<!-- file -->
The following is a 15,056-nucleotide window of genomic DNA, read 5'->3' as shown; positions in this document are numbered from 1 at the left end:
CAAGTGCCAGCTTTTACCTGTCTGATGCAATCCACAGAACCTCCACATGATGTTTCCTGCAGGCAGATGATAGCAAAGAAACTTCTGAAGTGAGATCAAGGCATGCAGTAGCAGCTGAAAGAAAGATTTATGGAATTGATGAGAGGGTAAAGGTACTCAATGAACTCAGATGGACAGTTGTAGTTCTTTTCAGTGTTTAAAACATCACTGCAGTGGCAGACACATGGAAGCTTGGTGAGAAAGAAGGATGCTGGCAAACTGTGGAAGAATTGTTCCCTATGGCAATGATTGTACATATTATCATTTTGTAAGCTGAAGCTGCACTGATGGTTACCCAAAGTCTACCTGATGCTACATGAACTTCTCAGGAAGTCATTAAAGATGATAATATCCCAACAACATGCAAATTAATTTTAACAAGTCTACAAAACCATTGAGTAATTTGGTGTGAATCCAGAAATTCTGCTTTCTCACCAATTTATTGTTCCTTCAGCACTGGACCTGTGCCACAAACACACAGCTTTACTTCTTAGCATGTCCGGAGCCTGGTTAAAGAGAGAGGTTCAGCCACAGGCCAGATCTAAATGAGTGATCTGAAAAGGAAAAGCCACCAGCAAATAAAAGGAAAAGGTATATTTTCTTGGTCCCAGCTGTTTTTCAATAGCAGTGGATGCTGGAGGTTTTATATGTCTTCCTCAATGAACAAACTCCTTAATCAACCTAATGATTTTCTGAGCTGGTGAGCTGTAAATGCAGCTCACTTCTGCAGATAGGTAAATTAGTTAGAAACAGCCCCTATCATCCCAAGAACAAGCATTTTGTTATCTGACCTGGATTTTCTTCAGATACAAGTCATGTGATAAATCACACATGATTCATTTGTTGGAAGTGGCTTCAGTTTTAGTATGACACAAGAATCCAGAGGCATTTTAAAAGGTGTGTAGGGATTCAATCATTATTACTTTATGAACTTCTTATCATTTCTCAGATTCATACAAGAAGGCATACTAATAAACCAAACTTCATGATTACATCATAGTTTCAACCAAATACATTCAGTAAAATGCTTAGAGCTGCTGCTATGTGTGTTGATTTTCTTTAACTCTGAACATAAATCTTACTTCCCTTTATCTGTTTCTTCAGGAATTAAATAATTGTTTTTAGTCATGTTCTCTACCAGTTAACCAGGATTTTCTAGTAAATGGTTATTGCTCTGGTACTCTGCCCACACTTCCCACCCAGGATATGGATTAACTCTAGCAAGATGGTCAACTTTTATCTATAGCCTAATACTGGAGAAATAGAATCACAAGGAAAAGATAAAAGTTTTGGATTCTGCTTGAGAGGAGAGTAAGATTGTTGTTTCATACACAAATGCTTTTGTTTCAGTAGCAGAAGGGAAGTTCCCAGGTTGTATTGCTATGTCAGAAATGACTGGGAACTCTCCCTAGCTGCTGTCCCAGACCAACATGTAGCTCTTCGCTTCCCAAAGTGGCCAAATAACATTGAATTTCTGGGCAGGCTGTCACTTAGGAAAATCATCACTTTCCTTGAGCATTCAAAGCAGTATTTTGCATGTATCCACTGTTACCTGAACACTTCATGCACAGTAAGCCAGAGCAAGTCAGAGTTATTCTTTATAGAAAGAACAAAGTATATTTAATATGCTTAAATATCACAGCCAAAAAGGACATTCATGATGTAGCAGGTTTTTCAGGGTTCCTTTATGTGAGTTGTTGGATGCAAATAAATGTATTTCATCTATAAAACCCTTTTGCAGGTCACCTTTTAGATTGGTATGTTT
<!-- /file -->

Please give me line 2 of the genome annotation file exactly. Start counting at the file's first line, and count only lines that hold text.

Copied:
CAAGTGCCAGCTTTTACCTGTCTGATGCAATCCACAGAACCTCCACATGATGTTTCCTGCAGGCAGATGATAGCAAAGAAACTTCTGAAGTGAGATCAAGGCATGCAGTAGCAGCTGAAAGAAAGATTTATGGAATTGATGAGAGGGTAAAGGTACTCAATGAACTCAGATGGACAGTTGTAGTTCTTTTCAGTGTTTAAAACATCACTGCAGTGGCAGACACATGGAAGCTTGGTGAGAAAGAAGGATGCTGGCAAACTGTGGAAGAATTGTTCCCTATGGCAATGATTGTACATATTATCATTTTGTAAGCTGAAGCTGCACTGATGGTTACCCAAAGTCTACCTGATGCTACATGAACTTCTCAGGAAGTCATTAAAGATGATAATATCCCAACAACATGCAAATTAATTTTAACAAGTCTACAAAACCATTGAGTAATTTGGTGTGAATCCAGAAATTCTGCTTTCTCACCAATTTATTGTTCCTTCAGCACTGGACCTGTGCCACAAACACACAGCTTTACTTCTTAGCATGTCCGGAGCCTGGTTAAAGAGAGAGGTTCAGCCACAGGCCAGATCTAAATGAGTGATCTGAAAAGGAAAAGCCACCAGCAAATAAAAGGAAAAGGTATATTTTCTTGGTCCCAGCTGTTTTTCAATAGCAGTGGATGCTGGAGGTTTTATATGTCTTCCTCAATGAACAAACTCCTTAATCAACCTAATGATTTTCTGAGCTGGTGAGCTGTAAATGCAGCTCACTTCTGCAGATAGGTAAATTAGTTAGAAACAGCCCCTATCATCCCAAGAACAAGCATTTTGTTATCTGACCTGGATTTTCTTCAGATACAAGTCATGTGATAAATCACACATGATTCATTTGTTGGAAGTGGCTTCAGTTTTAGTATGACACAAGAATCCAGAGGCATTTTAAAAGGTGTGTAGGGATTCAATCATTATTACTTTATGAACTTCTTATCATTTCTCAGATTCATACAAGAAGGCATACTAATAAACCAAACTTCATGATTACATCATAGTTTCAACCAAATACATTCAGTAAAATGCTTAGAGCTGCTGCTATGTGTGTTGATTTTCTTTAACTCTGAACATAAATCTTACTTCCCTTTATCTGTTTCTTCAGGAATTAAATAATTGTTTTTAGTCATGTTCTCTACCAGTTAACCAGGATTTTCTAGTAAATGGTTATTGCTCTGGTACTCTGCCCACACTTCCCACCCAGGATATGGATTAACTCTAGCAAGATGGTCAACTTTTATCTATAGCCTAATACTGGAGAAATAGAATCACAAGGAAAAGATAAAAGTTTTGGATTCTGCTTGAGAGGAGAGTAAGATTGTTGTTTCATACACAAATGCTTTTGTTTCAGTAGCAGAAGGGAAGTTCCCAGGTTGTATTGCTATGTCAGAAATGACTGGGAACTCTCCCTAGCTGCTGTCCCAGACCAACATGTAGCTCTTCGCTTCCCAAAGTGGCCAAATAACATTGAATTTCTGGGCAGGCTGTCACTTAGGAAAATCATCACTTTCCTTGAGCATTCAAAGCAGTATTTTGCATGTATCCACTGTTACCTGAACACTTCATGCACAGTAAGCCAGAGCAAGTCAGAGTTATTCTTTATAGAAAGAACAAAGTATATTTAATATGCTTAAATATCACAGCCAAAAAGGACATTCATGATGTAGCAGGTTTTTCAGGGTTCCTTTATGTGAGTTGTTGGATGCAAATAAATGTATTTCATCTATAAAACCCTTTTGCAGGTCACCTTTTAGATTGGTATGTTT